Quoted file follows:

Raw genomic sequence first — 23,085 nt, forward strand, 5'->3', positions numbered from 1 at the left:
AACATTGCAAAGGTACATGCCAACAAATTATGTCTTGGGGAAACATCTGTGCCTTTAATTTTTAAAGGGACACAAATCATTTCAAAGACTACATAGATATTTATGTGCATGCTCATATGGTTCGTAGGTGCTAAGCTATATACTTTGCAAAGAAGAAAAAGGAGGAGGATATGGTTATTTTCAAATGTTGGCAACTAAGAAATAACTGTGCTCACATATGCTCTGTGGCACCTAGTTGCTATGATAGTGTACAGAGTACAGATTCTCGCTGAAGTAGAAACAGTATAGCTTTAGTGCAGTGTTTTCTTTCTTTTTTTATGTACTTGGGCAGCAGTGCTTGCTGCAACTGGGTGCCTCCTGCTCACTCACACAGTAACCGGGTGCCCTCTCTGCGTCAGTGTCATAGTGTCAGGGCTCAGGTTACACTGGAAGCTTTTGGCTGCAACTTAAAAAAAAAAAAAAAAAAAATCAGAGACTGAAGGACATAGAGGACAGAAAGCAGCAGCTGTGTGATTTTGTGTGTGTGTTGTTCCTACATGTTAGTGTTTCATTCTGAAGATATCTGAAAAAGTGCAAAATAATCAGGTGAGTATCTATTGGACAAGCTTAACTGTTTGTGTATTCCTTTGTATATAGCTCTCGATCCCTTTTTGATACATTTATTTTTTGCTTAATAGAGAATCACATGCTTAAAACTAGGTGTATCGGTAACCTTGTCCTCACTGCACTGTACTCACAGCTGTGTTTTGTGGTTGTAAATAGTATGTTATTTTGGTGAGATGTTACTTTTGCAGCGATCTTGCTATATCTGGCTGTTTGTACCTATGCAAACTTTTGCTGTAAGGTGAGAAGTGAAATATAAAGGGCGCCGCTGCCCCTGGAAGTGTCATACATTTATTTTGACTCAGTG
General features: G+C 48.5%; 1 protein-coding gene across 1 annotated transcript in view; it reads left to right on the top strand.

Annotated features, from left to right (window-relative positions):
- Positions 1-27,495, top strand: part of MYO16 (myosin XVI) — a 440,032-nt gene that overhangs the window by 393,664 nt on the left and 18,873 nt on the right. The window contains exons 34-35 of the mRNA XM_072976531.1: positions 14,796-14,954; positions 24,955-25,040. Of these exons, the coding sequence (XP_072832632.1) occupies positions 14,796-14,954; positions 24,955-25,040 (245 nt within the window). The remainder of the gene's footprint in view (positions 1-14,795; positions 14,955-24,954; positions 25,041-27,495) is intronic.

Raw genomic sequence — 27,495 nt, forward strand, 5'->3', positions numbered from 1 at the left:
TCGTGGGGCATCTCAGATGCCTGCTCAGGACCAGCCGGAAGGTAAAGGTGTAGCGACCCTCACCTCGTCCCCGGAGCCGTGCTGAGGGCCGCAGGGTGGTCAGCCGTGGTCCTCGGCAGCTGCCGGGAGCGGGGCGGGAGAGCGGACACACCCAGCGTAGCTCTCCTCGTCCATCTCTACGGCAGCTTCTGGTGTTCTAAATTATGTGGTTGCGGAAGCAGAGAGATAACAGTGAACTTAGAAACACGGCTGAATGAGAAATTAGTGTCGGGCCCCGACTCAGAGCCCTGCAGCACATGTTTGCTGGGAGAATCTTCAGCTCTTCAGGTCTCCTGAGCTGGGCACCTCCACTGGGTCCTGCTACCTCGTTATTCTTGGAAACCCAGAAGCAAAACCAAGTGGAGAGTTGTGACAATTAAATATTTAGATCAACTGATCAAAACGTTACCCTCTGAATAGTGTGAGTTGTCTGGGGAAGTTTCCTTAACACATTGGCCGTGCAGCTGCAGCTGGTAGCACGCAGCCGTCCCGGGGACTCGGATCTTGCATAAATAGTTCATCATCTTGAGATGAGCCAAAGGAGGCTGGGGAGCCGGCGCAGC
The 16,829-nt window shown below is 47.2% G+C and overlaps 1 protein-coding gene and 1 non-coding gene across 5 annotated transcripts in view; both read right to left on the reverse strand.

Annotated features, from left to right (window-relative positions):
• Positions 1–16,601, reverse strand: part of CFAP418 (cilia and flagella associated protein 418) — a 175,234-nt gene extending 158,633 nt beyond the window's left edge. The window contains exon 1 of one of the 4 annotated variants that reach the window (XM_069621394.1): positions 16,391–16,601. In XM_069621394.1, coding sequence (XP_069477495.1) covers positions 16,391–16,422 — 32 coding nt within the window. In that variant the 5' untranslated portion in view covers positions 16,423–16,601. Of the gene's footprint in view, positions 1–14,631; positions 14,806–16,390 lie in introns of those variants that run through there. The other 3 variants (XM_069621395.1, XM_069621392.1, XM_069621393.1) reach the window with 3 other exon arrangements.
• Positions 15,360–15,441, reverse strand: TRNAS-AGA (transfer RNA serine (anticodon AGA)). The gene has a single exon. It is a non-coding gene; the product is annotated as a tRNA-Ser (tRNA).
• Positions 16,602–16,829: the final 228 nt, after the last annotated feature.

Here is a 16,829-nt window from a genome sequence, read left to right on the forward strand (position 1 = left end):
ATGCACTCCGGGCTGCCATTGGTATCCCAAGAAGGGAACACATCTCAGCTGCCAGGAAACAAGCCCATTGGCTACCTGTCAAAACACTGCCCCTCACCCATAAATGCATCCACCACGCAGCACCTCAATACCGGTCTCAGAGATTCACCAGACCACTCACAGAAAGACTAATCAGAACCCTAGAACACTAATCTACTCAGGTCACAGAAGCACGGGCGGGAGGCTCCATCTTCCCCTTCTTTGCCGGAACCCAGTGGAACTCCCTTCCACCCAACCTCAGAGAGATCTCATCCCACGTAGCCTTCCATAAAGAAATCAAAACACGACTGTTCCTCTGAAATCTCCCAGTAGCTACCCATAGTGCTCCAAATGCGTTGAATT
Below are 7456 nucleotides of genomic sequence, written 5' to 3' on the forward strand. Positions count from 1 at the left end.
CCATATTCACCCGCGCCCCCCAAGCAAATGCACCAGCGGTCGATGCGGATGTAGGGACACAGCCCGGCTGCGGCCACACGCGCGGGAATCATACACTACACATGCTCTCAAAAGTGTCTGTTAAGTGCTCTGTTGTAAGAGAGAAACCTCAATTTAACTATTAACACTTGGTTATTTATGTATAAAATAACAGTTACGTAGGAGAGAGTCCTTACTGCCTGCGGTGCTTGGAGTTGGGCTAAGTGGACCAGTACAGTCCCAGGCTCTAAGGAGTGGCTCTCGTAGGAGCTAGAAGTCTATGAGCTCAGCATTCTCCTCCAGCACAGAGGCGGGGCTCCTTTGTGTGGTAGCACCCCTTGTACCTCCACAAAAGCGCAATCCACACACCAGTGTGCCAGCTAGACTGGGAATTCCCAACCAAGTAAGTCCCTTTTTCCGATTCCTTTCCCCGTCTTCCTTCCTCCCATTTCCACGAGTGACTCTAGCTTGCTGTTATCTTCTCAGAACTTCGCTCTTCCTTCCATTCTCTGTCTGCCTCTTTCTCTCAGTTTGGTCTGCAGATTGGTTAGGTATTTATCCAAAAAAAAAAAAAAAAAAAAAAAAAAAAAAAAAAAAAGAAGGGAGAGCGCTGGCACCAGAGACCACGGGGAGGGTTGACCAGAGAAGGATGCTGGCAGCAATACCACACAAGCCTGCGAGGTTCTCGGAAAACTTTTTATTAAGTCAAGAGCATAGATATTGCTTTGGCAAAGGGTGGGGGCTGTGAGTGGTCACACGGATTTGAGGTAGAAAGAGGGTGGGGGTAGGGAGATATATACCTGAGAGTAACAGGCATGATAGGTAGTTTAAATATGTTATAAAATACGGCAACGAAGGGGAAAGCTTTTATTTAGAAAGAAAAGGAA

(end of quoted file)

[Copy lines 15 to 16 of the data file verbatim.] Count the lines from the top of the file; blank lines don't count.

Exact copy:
Below are 7456 nucleotides of genomic sequence, written 5' to 3' on the forward strand. Positions count from 1 at the left end.
CCATATTCACCCGCGCCCCCCAAGCAAATGCACCAGCGGTCGATGCGGATGTAGGGACACAGCCCGGCTGCGGCCACACGCGCGGGAATCATACACTACACATGCTCTCAAAAGTGTCTGTTAAGTGCTCTGTTGTAAGAGAGAAACCTCAATTTAACTATTAACACTTGGTTATTTATGTATAAAATAACAGTTACGTAGGAGAGAGTCCTTACTGCCTGCGGTGCTTGGAGTTGGGCTAAGTGGACCAGTACAGTCCCAGGCTCTAAGGAGTGGCTCTCGTAGGAGCTAGAAGTCTATGAGCTCAGCATTCTCCTCCAGCACAGAGGCGGGGCTCCTTTGTGTGGTAGCACCCCTTGTACCTCCACAAAAGCGCAATCCACACACCAGTGTGCCAGCTAGACTGGGAATTCCCAACCAAGTAAGTCCCTTTTTCCGATTCCTTTCCCCGTCTTCCTTCCTCCCATTTCCACGAGTGACTCTAGCTTGCTGTTATCTTCTCAGAACTTCGCTCTTCCTTCCATTCTCTGTCTGCCTCTTTCTCTCAGTTTGGTCTGCAGATTGGTTAGGTATTTATCCAAAAAAAAAAAAAAAAAAAAAAAAAAAAAAAAAAAAAGAAGGGAGAGCGCTGGCACCAGAGACCACGGGGAGGGTTGACCAGAGAAGGATGCTGGCAGCAATACCACACAAGCCTGCGAGGTTCTCGGAAAACTTTTTATTAAGTCAAGAGCATAGATATTGCTTTGGCAAAGGGTGGGGGCTGTGAGTGGTCACACGGATTTGAGGTAGAAAGAGGGTGGGGGTAGGGAGATATATACCTGAGAGTAACAGGCATGATAGGTAGTTTAAATATGTTATAAAATACGGCAACGAAGGGGAAAGCTTTTATTTAGAAAGAAAAGGAA